An exquisite reflection on personal bereavement, with a career-best performance by Charlotte Rampling as the widow who just can’t let go of the memory of her adored husband, “Under the Sand” reps a hard commercial sell but could unearth solid niche business with critical support and devoted distribs. This fourth feature by variable Gallic wonderboy Francois Ozon, 33, is his first to show a genuinely mature talent working from original material sans any gay subtext.
Now in her mid-50s, Rampling, who’s been based in Paris for the past couple of decades, hasn’t had such a role as this since David Hare’s “Paris by Night,” 12 years ago. Looking hardly a jot older, and acting relaxedly in French, she plays Marie, first seen driving to a remote summer house in western France with her husband, Jean (Bruno Cremer).
Thesps’ easy, assured playing, with only snippets of dialogue, and Ozon’s tidy, controlled direction impart the sense of a couple who are absolutely comfortable in their relationship, with affection shown in small gestures.
Jean appears a tad distant and tired, but not in a way to set off any alarm bells in Marie. Next day, he goes swimming while she lies on the beach. When she finally gets up, he has disappeared. Distraught, she alerts the authorities, but a search reveals nothing.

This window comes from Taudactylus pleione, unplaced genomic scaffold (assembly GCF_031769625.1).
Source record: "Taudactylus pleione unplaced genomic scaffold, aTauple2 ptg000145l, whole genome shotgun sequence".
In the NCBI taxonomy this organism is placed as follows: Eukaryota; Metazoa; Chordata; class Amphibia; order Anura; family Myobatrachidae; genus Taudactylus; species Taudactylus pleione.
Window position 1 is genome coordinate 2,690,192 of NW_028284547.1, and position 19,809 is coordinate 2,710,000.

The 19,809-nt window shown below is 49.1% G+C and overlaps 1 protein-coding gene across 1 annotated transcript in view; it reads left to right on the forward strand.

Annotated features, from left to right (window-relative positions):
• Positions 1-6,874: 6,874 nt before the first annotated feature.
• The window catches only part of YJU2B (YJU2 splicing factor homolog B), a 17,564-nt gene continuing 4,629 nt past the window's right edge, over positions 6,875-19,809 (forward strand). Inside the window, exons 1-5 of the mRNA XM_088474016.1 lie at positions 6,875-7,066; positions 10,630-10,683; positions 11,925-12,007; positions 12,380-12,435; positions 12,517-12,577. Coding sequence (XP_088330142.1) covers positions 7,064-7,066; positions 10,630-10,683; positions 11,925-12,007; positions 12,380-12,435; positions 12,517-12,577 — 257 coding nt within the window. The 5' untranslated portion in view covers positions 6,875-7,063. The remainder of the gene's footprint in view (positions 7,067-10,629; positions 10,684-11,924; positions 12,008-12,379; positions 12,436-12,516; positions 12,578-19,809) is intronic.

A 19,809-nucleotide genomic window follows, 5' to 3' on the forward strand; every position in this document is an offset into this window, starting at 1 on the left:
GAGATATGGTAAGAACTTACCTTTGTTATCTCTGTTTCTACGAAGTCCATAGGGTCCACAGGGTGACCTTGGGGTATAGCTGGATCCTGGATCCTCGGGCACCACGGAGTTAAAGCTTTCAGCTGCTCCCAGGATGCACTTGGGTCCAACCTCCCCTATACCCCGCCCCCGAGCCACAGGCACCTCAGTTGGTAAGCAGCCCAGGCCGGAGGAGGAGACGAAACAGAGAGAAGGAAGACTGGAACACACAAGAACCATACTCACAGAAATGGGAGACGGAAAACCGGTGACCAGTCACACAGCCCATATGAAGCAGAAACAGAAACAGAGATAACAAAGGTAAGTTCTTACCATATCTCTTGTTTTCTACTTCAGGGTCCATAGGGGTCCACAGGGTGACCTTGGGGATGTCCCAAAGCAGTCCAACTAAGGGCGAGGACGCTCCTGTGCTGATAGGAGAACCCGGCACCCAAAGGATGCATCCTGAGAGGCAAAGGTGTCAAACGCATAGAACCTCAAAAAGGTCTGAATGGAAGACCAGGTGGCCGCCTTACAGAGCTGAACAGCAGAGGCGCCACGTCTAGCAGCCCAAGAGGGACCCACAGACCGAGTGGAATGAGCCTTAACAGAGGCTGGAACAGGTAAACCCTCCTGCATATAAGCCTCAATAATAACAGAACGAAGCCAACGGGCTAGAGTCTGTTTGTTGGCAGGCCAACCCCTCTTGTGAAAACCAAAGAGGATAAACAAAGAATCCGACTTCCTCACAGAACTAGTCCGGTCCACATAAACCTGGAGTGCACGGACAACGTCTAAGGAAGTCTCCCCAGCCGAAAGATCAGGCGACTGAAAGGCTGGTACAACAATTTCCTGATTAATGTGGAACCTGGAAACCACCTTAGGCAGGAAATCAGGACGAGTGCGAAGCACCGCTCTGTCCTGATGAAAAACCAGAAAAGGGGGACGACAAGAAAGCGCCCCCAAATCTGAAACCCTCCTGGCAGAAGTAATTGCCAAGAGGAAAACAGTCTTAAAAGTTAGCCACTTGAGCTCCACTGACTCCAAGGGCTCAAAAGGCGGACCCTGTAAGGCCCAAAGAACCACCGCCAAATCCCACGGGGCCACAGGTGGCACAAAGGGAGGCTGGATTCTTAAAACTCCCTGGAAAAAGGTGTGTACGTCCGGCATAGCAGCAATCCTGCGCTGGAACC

These opening two reels set the basis for a quietly offbeat study of personal loss that will ring true for anyone who has been through a similar situation. Ozon, working with three female scripters, literally visualizes the various stages of the central character’s grief, as she tenaciously keeps alive the memory of her husband. Done in the most natural way, without special effects, the film is both a tribute to the protag’s undying love as well as a salutary lesson in the need to unhook and move on.
At a dinner party back in Paris hosted by her friend Amanda (Alexandra Stewart), it emerges that Marie and Jean were married for 25 years. Disquietingly, Marie still speaks of Jean as if he’s alive and, after a friend, Vincent (Jacques Nolot), drives her home, Jean appears in the apartment, climbs into bed with her and later appears at breakfast. Through the sheer force of Marie’s imagination, and in the most natural way, la vie continue…
The magic of the movie lies in the way in which Ozon, treading a path that’s neither maudlin nor hysterical, manages to sustain interest in his main character. As Marie strikes up an on-off relationship with Vincent, grapples with the economic realities of a solo life, and copes with her own erotic stirrings and fantasy life, pic remains entirely centered on Rampling. It’s a performance that’s elegant without being remote, making the most of the actress’ sad, hooded eyes and hinting at an underlying self-absorption in Marie’s character that is exposed in a beautifully played later scene with her mother-in-law.
Cremer, at his most taciturn and avuncular, is excellent casting as Jean, and Stewart, as Marie’s fellow expatriate, is solidly supportive. (Both Stewart and Rampling naturally switch between French and English in scenes together.) Nolot is OK as Marie’s lover, but the role is too blandly written at times to always ring true.
Behind-camera credits are immaculate, with the clean lensing giving full space to the actors and the neatly composed look sometimes recalling Ozon’s previous “Water Drops on Burning Rocks” without its formal stylization.